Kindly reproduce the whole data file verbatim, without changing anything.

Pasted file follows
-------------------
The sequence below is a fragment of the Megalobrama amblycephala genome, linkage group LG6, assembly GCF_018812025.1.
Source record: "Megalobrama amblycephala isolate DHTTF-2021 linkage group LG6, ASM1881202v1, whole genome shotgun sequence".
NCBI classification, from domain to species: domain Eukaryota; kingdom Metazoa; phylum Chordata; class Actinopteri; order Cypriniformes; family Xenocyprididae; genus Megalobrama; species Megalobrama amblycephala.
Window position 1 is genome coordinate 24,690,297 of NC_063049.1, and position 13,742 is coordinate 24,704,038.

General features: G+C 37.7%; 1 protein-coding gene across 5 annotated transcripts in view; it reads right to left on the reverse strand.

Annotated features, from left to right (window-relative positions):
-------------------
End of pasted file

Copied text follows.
The sequence below is a fragment of the Megalobrama amblycephala genome, linkage group LG6, assembly GCF_018812025.1.
Source record: "Megalobrama amblycephala isolate DHTTF-2021 linkage group LG6, ASM1881202v1, whole genome shotgun sequence".
NCBI classification, from domain to species: domain Eukaryota; kingdom Metazoa; phylum Chordata; class Actinopteri; order Cypriniformes; family Xenocyprididae; genus Megalobrama; species Megalobrama amblycephala.
Window position 1 is genome coordinate 24,690,297 of NC_063049.1, and position 13,742 is coordinate 24,704,038.

General features: G+C 37.7%; 1 protein-coding gene across 5 annotated transcripts in view; it reads right to left on the reverse strand.

Annotated features, from left to right (window-relative positions):